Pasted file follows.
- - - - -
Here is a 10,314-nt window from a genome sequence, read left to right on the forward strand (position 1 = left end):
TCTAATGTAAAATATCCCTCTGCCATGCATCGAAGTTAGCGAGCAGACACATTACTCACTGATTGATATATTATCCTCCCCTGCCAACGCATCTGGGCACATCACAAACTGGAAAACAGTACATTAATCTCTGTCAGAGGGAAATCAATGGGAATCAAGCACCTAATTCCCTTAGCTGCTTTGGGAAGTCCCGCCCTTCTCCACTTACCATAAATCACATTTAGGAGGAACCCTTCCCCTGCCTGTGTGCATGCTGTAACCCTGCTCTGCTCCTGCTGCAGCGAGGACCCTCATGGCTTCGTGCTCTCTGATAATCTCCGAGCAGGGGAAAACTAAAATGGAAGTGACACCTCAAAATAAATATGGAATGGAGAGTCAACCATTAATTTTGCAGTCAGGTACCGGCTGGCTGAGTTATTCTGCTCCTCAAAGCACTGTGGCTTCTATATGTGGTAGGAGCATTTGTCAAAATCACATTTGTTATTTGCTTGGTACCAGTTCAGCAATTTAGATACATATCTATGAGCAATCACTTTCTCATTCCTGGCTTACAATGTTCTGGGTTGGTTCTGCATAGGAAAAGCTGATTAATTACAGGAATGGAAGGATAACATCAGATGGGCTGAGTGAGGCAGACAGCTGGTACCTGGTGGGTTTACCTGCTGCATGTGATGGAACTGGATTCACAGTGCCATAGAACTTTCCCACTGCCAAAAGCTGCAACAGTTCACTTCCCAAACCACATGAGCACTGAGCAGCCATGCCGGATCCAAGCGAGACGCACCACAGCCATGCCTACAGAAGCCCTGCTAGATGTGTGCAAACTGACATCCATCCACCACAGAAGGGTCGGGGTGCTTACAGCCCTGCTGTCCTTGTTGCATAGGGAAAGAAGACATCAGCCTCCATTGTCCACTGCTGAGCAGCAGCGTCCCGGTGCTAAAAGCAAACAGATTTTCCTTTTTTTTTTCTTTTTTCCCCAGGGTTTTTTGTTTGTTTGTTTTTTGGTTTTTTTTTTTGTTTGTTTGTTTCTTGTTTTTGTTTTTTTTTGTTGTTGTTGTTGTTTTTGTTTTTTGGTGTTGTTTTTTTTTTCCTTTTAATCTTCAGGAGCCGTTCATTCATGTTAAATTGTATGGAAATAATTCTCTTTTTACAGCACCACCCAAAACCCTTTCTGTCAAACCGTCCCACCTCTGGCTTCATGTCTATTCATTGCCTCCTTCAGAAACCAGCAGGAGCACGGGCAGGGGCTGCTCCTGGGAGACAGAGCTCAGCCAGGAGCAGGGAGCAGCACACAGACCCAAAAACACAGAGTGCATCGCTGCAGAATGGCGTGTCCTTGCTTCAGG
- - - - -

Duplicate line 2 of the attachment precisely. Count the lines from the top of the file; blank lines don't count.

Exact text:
TCTAATGTAAAATATCCCTCTGCCATGCATCGAAGTTAGCGAGCAGACACATTACTCACTGATTGATATATTATCCTCCCCTGCCAACGCATCTGGGCACATCACAAACTGGAAAACAGTACATTAATCTCTGTCAGAGGGAAATCAATGGGAATCAAGCACCTAATTCCCTTAGCTGCTTTGGGAAGTCCCGCCCTTCTCCACTTACCATAAATCACATTTAGGAGGAACCCTTCCCCTGCCTGTGTGCATGCTGTAACCCTGCTCTGCTCCTGCTGCAGCGAGGACCCTCATGGCTTCGTGCTCTCTGATAATCTCCGAGCAGGGGAAAACTAAAATGGAAGTGACACCTCAAAATAAATATGGAATGGAGAGTCAACCATTAATTTTGCAGTCAGGTACCGGCTGGCTGAGTTATTCTGCTCCTCAAAGCACTGTGGCTTCTATATGTGGTAGGAGCATTTGTCAAAATCACATTTGTTATTTGCTTGGTACCAGTTCAGCAATTTAGATACATATCTATGAGCAATCACTTTCTCATTCCTGGCTTACAATGTTCTGGGTTGGTTCTGCATAGGAAAAGCTGATTAATTACAGGAATGGAAGGATAACATCAGATGGGCTGAGTGAGGCAGACAGCTGGTACCTGGTGGGTTTACCTGCTGCATGTGATGGAACTGGATTCACAGTGCCATAGAACTTTCCCACTGCCAAAAGCTGCAACAGTTCACTTCCCAAACCACATGAGCACTGAGCAGCCATGCCGGATCCAAGCGAGACGCACCACAGCCATGCCTACAGAAGCCCTGCTAGATGTGTGCAAACTGACATCCATCCACCACAGAAGGGTCGGGGTGCTTACAGCCCTGCTGTCCTTGTTGCATAGGGAAAGAAGACATCAGCCTCCATTGTCCACTGCTGAGCAGCAGCGTCCCGGTGCTAAAAGCAAACAGATTTTCCTTTTTTTTTTCTTTTTTCCCCAGGGTTTTTTGTTTGTTTGTTTTTTGGTTTTTTTTTTTGTTTGTTTGTTTCTTGTTTTTGTTTTTTTTTGTTGTTGTTGTTGTTTTTGTTTTTTGGTGTTGTTTTTTTTTTCCTTTTAATCTTCAGGAGCCGTTCATTCATGTTAAATTGTATGGAAATAATTCTCTTTTTACAGCACCACCCAAAACCCTTTCTGTCAAACCGTCCCACCTCTGGCTTCATGTCTATTCATTGCCTCCTTCAGAAACCAGCAGGAGCACGGGCAGGGGCTGCTCCTGGGAGACAGAGCTCAGCCAGGAGCAGGGAGCAGCACACAGACCCAAAAACACAGAGTGCATCGCTGCAGAATGGCGTGTCCTTGCTTCAGG